medwireNews: The degree of response to olaparib among patients with heavily pretreated metastatic castration-resistant prostate cancer (mCRPC) varies according to the type of DNA damage repair (DDR) alteration the tumor carries, research shows.
The findings of the phase II TOPARP-B trial, presented at the 2019 ASCO Annual Meeting in Chicago, Illinois, USA, show that response to the PARP inhibitor was greatest among people carrying BRCA1/2 or PALB2 mutations.
Joaquin Mateo, from the Institute of Cancer Research in London, UK, explained to meeting delegates that the trial was conducted to validate the findings of TOPARP-A, which demonstrated the antitumor activity of olaparib 400 mg twice daily in patients with no molecular selection.
TOPARP-B included 98 patients with mCRPC whose tumor biopsies showed a mutation in in any gene associated with DDR or PARP inhibitor sensitivity. Nearly all of them had previously received docetaxel (100%) plus abiraterone and/or enzalutamide (90%), and 38% had previously been treated with cabazitaxel.
The patients were randomly assigned to receive olaparib at the original dose of 400 mg twice daily or at the lower dose of 300 mg twice daily, which is now approved for the treatment of breast and ovarian cancer.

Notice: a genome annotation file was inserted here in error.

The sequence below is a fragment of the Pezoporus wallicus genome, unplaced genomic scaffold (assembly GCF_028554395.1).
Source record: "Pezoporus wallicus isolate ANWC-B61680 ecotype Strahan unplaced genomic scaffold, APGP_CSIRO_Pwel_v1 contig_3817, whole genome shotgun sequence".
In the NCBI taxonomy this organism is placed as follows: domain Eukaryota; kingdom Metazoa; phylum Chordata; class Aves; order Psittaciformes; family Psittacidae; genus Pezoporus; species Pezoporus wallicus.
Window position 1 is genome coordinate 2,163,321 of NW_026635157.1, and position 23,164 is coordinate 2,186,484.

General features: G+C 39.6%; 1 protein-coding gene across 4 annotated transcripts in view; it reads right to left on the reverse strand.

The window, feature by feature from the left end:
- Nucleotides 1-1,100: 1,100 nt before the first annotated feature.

After a median 17.6 months of follow-up, the overall response rate was 54.3% in the 400 mg cohort and 39.1% in the 300 mg cohort.
This included RECIST responses of 24.2% and 16.2%, respectively, PSA responses (defined as a decline of at least 50% from baseline) of 37.0% and 30.2%, respectively, and CTC conversion rates (from ≥5 cells/7.5 mL of blood at baseline to <5 cells/7.5 mL) of 53.6% and 48.1%, respectively.
Median radiographic progression-free survival (rPFS) was 5.5 months in the 400 mg group and 5.6 months in the 300 mg group.
Subgroup analyses according to the altered gene present showed the highest response rate occurred among patients with a BRCA1/2 mutation, at 83.3% of 30 patients, followed by PALB2 at 57.1% of seven patients, ATM at 36.8% of 19 patients, and CDK12 at 25.0% of 20 patients. The response rate was 20% among the 20 patients with other mutations (ATRX, CHEK1, CHEK2, FANCA, FANCF, FANCG, FANCI, FANCM, RAD50, and WRN).
Median rPFS was 8.3, 5.3, 5.8, 2.9, and 2.8 months in the BRCA1/2, PALB2, ATM, CDK12, and other mutation groups, respectively.
Mateo concluded that “[g]ene aberration type matters” in response to treatment with olaparib.
He added that “[d]ose may matter,” but pointed out that the increased response rate and longer time without radiographic progression came at the cost of a higher rate of dose reductions. Specifically, 37.7% of patients in the 400 mg group needed a dose reduction, compared with 12.2% of those in the 300 mg group.
By Laura Cowen
medwireNews is an independent medical news service provided by Springer Healthcare. © 2019 Springer Healthcare part of the Springer Nature group